There are those who would have you believe turkeys are worthy of McArthur Foundation Grants, mostly those wanting to convince you they know something you don’t in way of selling product. In fact, I seem to have little trouble killing turkeys with bow, normally several each spring. I don’t consider myself a master turkey caller by any stretch of the imagination. And I’m rather impatient really. So what’s the big secret? Simple: Put away the shotgun and just do it. Of course there’s just a tad more to it than this, so here we go.
“You haven’t bowhunted South Carolina turkeys!” says the frustrated bowhunter. That’s true (though I’ve killed tough birds in Alabama and Georgia), nor do I wish to. If you want regular success on bow turkeys, shun areas daily hammered by gun-hunting pressure. Seek the naïve and uneducated instead. This can mean traveling out of state, farther from large population centers, or hiking into remote areas, even true wilderness. That said, you can kill the toughest ones (like those Alabama and Georgia birds I’ve mentioned), but you simply won’t do it as often and without luck on your side. Too, not every bird’s a candidate for close-range encounters. Bowhunting turkey is about persistence, finding that bird among many willing to saunter in and offer a viable shot. If a bird balks after many hours of concerted effort, look for another candidate.
Aside from better ground and a very basic understanding of calling, you’ll need some special equipment. First, let me address calling, because this seems to cause the most insecurity among spring turkey hunters. Basic calls work fine for even the most wary birds. In fact, more often than not, very basic calls are best. When in doubt call minimally—just enough to keep a bird moving your way, no more, no less.
Your must-have turkey-hunting gear list includes whatever call suits your sensibilities (box, slate or mouth call), a highly portable pop-up blind or 3-D/ghillie camouflage, a pair of turkey decoys (jake and hen), and wide-cutting mechanical broadheads.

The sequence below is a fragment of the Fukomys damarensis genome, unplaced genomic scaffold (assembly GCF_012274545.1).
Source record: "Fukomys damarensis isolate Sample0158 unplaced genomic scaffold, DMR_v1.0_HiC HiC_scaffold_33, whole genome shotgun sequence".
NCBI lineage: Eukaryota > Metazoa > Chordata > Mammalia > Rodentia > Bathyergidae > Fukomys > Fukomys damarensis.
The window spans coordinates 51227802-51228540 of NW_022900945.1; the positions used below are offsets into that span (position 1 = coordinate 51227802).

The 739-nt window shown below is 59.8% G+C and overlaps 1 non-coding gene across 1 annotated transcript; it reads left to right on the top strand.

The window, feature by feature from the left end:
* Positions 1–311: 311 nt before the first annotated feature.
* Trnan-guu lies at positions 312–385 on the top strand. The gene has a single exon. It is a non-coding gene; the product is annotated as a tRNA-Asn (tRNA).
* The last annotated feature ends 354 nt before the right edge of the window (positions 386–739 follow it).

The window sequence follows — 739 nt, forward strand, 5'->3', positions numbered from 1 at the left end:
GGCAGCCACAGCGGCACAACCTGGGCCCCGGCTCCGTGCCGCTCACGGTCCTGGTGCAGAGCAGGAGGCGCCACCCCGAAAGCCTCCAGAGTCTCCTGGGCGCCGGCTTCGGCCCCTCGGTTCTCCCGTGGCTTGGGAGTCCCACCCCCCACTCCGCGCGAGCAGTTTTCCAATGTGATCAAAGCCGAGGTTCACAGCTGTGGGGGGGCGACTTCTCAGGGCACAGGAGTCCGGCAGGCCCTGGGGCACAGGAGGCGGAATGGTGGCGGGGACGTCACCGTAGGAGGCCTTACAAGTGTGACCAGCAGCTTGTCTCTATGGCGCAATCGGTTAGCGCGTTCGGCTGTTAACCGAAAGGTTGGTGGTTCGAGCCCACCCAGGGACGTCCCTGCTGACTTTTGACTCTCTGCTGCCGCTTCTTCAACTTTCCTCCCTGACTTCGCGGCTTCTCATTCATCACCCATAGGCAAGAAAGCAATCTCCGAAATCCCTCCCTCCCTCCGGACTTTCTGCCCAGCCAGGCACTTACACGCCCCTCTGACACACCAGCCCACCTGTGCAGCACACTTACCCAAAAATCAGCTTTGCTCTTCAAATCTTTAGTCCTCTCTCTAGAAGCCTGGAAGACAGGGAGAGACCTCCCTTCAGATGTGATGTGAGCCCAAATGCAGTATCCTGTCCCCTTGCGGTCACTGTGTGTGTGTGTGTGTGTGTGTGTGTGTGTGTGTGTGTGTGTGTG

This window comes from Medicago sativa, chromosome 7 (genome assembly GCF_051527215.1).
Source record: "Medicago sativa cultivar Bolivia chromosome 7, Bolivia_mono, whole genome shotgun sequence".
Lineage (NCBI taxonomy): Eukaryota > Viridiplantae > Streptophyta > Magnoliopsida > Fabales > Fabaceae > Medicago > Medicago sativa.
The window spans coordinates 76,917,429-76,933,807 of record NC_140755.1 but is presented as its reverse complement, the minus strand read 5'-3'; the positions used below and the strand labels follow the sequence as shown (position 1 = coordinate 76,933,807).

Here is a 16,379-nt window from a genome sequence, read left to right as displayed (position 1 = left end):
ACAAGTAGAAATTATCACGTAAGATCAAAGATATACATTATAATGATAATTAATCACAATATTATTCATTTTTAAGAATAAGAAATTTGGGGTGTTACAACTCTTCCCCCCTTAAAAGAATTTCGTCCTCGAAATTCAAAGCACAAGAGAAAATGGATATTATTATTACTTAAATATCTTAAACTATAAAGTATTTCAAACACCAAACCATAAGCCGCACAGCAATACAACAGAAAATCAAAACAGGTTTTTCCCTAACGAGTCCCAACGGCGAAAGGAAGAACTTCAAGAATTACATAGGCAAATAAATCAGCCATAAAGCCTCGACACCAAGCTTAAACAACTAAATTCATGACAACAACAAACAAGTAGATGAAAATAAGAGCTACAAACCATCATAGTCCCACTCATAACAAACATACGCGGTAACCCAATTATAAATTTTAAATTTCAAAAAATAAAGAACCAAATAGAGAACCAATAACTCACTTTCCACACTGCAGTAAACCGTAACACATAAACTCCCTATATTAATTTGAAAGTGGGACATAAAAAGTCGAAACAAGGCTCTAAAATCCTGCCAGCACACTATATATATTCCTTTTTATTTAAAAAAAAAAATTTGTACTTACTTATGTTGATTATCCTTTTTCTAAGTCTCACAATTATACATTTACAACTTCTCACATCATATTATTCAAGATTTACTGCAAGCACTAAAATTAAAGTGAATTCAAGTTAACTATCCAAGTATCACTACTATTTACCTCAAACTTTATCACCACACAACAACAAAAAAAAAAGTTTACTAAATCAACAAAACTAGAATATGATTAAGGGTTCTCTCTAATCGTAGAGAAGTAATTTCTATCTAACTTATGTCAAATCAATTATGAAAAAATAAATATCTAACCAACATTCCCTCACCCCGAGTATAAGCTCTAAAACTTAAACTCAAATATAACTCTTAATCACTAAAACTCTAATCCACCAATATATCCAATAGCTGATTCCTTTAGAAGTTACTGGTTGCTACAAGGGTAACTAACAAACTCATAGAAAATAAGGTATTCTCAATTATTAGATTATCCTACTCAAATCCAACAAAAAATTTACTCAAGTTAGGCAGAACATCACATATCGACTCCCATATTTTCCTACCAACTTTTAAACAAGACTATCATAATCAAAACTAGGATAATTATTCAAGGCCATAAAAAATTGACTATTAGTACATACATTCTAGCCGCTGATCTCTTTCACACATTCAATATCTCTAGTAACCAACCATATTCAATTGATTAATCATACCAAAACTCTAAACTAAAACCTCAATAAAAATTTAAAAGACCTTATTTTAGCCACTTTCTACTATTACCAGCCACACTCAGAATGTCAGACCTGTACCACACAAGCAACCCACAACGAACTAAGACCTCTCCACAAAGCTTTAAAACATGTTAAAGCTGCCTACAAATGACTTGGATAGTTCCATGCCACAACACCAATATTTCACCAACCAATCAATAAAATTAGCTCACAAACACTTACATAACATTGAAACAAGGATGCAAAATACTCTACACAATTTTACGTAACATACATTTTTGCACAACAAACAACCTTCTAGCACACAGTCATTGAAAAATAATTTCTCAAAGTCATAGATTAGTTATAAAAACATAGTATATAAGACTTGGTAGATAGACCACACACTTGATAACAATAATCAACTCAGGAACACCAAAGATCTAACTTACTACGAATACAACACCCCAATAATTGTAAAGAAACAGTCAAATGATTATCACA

Pop-ups have made turkey hunting easy. Only a stupid bird would saunter right up to a conspicuous cloth blind, but that’s exactly what they’ll do when your calls do their work. Pop-ups make the conspicuous draw cycle invisible to the wariest gobblers, and can even be set on wide-open ground without raising suspicion. Also, due to their highly-portable nature (most setting up/breaking down in minutes), staying one step ahead of developments is easy. Sometimes balking birds need only be addressed from a different angle to turn the tables. Remember, persistence is everything.
Three-D or Shaggie outfits (Rancho Safari) are another option, especially in areas requiring long hikes in rough country. Leafy- or shaggy-covered outfits break up the human outline, create depth and concealment lacking in flat, printed camo. I’ve drawn on birds eyeing me suspiciously without reaction. (Though don’t count on it every time!)
Decoys create an attraction to bring birds closer, and, once they’re in range, distraction from you drawing your bow, especially outside of pop-up blinds. The jake/hen combination works well because it creates competition. Any mature gobbler arriving on the scene will be convinced the young upstart’s stealing the goodies. In a blind situation I set decoys practically right under shooting ports, within five yards of the blind. This results in the closest shots possible, even if a tom hangs. When operating from the ground, I normally situate decoys so birds must pass my position while addressing the fakes, attention directed forward and past my sitting form.
You can kill turkeys with standard big-game broadheads, but the wide-cutting mechanical’s best for turning marginal hits (say, a gut shot) into a lethal ending. Here we’re talking 1.5- to 2-inch cutting diameters; the extra cutting action also imparts shock on impact. “Head-loppers” (Aerodynamic Solutions’ Gobbler Guillotine, for example) are another option, but day in and day out, mechanicals assure a quick kill and longer-range capabilities.
Of course killing turkeys effectively means hitting them solidly in the middle of the body, centering a baseball-sized target. In turkey hunting, your maximum effective range must often be adjusted, normally to shots inside 25 yards even if you can confidently kill a deer at 40. Turkey hunting is an ongoing learning process. At first you’ll be frustrated as often as not, but eventually it all clicks into place and you’ll find yourself thinking, “Wow, turkey are stupid!”